On Saturday I began my 44th year in the gear industry. I remember way too many details of my first day as a drafting apprentice at the Falk Corporation for it to have been that long ago, but the calendar doesn’t lie.

After expressing shock that I had no relatives working there, my new co-workers began the long, hard task of teaching me enough so I wouldn’t be “a hazard to navigation.” At least one old hand advised having a good back up plan since hydraulics were going to take over everything. There have certainly been many changes in our trade since 1971 but anyone who ever watched an episode of Junkyard Wars could tell you, the hydraulic revolution never happened.

In my opinion, the big changes that reshaped our industry:

  1. Computer controlled machine tools. When I took my first shop tour at Falk it was wall- to-wall turret lathes in three buildings. Ten years later they were gone.
  2. Personal computers. In 1971 we punched our own cards for the mainframe computer. At least once a week a box of cards got dropped on the way to the computer room. I could have built a house with my boxes of cards. Ten years later that mainframe was in a little box on every desk.
  3. Computer Aided Drafting. I was a late adopter of CAD, as you might expect given my apprenticeship. By the mid 1980s, a single CAD station could out perform five or six draftsmen.
  4. Ground gearing. Falk held on to through hardened gearing longer than most companies, but by 1990 most of the industry had transitioned to carburized and hardened gears with ground flanks.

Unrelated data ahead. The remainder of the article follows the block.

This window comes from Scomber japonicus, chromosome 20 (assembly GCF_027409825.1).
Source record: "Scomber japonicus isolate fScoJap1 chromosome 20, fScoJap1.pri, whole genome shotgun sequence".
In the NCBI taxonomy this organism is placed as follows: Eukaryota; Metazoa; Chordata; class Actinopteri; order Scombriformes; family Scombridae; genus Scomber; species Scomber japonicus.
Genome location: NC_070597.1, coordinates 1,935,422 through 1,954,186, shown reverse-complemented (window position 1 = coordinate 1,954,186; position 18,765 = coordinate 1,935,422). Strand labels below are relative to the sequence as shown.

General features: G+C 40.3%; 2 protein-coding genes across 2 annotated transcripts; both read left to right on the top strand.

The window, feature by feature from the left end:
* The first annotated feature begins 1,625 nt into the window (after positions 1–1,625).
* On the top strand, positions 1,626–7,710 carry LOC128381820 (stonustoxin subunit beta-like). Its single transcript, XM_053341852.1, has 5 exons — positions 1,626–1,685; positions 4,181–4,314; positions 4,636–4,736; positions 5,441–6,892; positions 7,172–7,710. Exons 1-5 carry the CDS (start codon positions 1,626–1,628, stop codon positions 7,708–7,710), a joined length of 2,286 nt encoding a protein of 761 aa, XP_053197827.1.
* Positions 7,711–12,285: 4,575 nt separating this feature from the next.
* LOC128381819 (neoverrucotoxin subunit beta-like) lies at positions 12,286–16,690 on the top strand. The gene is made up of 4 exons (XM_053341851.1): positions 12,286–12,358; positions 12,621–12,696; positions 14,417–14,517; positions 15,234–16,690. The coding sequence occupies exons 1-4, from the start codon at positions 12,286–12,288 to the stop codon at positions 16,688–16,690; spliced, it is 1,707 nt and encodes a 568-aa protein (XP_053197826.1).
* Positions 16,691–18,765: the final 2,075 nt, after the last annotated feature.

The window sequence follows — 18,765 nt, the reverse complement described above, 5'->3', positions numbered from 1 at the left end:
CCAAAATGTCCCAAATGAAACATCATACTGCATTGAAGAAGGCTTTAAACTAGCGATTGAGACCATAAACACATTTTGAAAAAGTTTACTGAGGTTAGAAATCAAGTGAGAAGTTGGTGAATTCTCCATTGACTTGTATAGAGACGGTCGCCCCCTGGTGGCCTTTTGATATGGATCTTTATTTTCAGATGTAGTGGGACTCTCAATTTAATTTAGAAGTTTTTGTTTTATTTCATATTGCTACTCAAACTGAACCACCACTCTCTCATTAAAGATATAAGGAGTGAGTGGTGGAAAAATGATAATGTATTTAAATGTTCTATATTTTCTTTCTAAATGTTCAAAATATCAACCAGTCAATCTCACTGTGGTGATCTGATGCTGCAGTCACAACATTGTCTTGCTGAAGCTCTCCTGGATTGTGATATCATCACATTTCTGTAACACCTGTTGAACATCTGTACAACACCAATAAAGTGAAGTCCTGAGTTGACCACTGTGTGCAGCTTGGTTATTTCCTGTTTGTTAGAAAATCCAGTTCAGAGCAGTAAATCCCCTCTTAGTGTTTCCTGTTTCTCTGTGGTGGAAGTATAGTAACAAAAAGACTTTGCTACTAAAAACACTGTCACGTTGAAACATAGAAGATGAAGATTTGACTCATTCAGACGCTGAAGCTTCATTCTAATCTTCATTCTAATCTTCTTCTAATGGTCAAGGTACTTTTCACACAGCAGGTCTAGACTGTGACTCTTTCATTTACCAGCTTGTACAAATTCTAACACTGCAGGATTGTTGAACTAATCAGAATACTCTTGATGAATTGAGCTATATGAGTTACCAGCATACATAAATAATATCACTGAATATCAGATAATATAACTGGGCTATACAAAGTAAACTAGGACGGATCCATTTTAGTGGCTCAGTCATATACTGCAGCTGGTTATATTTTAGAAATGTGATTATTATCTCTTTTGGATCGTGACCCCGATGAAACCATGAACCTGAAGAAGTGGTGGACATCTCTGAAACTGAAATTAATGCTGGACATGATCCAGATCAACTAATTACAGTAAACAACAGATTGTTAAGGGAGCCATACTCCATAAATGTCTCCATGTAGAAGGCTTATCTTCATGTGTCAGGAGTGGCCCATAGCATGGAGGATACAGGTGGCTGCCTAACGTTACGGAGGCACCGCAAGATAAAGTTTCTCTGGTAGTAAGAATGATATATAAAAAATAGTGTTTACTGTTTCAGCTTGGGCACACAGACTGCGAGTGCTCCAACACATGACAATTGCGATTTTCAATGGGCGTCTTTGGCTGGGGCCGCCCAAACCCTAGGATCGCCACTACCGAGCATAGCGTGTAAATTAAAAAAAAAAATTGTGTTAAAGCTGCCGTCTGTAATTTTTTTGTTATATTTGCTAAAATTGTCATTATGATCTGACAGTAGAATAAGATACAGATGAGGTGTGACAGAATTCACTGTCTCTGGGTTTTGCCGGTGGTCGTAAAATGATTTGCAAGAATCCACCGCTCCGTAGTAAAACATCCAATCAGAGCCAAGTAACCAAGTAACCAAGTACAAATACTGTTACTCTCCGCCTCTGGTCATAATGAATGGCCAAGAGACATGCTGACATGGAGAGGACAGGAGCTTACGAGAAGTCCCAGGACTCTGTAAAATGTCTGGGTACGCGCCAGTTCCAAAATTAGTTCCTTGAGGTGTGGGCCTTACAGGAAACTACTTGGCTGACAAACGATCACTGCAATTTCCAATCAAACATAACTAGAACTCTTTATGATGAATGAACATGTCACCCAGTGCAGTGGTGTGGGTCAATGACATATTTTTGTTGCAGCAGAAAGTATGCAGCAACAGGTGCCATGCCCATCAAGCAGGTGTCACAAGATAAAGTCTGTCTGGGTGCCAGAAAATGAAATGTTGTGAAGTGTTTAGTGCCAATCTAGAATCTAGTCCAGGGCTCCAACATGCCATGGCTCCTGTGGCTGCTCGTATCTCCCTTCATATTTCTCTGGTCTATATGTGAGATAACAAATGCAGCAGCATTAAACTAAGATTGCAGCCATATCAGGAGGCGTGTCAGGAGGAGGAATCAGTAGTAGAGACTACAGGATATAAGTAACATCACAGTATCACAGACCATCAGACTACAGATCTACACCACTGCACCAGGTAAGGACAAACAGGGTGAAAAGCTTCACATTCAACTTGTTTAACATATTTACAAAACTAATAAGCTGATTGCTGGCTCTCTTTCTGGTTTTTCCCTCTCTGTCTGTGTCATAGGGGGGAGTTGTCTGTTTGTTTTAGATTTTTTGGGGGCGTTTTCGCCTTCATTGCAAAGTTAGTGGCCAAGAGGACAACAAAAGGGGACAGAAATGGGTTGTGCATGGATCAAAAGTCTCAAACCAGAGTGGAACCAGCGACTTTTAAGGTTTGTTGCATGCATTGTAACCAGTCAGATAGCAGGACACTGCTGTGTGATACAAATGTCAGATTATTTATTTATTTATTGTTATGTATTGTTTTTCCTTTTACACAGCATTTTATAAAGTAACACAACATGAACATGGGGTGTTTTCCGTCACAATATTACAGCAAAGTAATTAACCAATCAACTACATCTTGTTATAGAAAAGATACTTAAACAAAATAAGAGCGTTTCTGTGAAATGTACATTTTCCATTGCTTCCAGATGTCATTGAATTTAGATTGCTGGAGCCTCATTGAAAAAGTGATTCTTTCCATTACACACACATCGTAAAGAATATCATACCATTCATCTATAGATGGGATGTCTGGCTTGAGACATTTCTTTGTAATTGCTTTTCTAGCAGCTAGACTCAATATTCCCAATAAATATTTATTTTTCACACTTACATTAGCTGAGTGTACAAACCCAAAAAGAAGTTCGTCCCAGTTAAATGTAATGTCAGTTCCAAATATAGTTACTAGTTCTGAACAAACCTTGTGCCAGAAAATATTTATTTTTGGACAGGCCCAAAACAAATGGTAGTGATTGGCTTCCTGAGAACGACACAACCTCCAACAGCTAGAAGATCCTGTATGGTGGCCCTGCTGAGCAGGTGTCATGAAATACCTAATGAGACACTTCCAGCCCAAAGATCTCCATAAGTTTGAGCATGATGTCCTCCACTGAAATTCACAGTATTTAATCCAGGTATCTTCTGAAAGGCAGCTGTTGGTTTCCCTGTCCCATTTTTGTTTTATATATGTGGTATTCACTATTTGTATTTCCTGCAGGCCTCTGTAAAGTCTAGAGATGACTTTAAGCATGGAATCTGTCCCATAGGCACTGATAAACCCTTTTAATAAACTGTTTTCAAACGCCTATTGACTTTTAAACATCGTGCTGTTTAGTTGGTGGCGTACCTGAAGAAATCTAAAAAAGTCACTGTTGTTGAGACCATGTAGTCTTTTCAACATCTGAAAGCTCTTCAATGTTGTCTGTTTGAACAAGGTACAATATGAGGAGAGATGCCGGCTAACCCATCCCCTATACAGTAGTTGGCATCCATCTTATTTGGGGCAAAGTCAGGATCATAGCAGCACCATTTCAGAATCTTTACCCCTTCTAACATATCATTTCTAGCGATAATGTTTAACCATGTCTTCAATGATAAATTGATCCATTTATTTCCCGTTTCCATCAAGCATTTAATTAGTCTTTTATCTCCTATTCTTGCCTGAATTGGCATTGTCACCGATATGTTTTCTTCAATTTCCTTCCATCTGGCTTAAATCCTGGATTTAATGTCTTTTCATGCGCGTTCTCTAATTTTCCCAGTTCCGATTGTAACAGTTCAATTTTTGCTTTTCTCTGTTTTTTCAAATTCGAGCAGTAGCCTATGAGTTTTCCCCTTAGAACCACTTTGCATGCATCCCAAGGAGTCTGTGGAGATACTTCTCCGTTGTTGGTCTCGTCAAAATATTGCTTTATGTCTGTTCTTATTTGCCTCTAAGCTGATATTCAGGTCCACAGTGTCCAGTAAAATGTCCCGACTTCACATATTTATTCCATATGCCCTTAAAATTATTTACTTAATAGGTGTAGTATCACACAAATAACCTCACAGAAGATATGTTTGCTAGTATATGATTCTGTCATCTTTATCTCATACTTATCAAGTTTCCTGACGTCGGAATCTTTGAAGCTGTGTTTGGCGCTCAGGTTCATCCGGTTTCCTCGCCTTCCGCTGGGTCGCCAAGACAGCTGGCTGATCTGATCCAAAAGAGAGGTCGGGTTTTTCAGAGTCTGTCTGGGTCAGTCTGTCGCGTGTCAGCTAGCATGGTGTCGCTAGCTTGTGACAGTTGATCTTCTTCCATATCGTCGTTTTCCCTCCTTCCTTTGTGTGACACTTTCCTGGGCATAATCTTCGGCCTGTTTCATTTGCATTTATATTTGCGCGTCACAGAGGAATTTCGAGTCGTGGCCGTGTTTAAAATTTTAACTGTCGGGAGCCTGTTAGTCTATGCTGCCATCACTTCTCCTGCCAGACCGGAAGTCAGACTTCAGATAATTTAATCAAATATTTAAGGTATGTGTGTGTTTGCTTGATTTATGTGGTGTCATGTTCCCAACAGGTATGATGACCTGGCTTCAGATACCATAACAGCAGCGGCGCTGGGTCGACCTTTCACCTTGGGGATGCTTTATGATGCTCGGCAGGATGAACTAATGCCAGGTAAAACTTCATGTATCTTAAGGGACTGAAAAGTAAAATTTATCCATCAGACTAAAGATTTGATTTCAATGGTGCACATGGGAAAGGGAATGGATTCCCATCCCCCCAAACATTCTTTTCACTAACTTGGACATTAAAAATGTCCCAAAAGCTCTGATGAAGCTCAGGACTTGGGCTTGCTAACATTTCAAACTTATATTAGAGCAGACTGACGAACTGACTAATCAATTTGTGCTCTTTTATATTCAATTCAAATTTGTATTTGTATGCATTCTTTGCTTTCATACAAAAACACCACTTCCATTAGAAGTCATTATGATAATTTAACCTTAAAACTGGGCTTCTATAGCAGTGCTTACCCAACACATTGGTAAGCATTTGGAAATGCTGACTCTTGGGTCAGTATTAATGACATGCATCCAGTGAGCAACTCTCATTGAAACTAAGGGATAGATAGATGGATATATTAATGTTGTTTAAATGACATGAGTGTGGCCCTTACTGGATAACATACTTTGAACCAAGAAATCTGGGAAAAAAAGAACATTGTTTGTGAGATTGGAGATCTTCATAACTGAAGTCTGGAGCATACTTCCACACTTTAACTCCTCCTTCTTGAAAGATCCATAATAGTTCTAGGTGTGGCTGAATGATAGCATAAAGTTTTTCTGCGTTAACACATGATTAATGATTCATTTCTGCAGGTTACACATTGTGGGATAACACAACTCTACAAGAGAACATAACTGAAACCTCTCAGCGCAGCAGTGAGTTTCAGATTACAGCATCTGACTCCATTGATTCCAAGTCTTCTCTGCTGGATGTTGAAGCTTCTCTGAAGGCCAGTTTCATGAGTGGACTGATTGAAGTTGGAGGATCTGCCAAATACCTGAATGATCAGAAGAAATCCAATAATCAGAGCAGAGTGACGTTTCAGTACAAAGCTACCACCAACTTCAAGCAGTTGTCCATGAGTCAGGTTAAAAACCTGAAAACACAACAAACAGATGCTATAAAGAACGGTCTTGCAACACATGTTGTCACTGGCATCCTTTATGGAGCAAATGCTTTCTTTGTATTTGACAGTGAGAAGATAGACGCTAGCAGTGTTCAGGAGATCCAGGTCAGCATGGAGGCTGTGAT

5. Coated hobs and cutters. It took a while for everyone to believe the test results, but within a few years the benefits of extended tool life changed the economics of the business.
  6. CNC Form Grinders. In 1971 there were two dominant gear grinding technologies: MAAGs for bigger, high-precision parts and Reishauers for smaller, high-volume parts. On MAAGs you talked “days per gear” and on Reishauers it was “minutes per gear” after a day of wheel prep. The advent of CNC form grinding reduced the cost of gear grinding and made the advanced micro-geometry required for high performance possible.
  7. The Internet. Until the Internet came into our lives, you needed good library skills to research technical topics. Inquiries and purchase orders came in via the post office and might take days just to reach the appropriate desk. Responses went by “snail mail” too. Long distance phone calls were reserved for emergencies. For a short period of time, communication shifted to fax machines, but once the “dot com” boom started, we were on that slippery slope to instant communication.
  8. Cell phones. When I started traveling with sales people, the first thing that I noticed was how much of a hassle it was for them to communicate by phone. Most carried bags of “telephone change” and knew where every pay phone was on their turf. Being able to carry a cell phone, even at the outrageous rates of the early days, revolutionized the sales game.

Did I miss anything? Use the comments to let me know.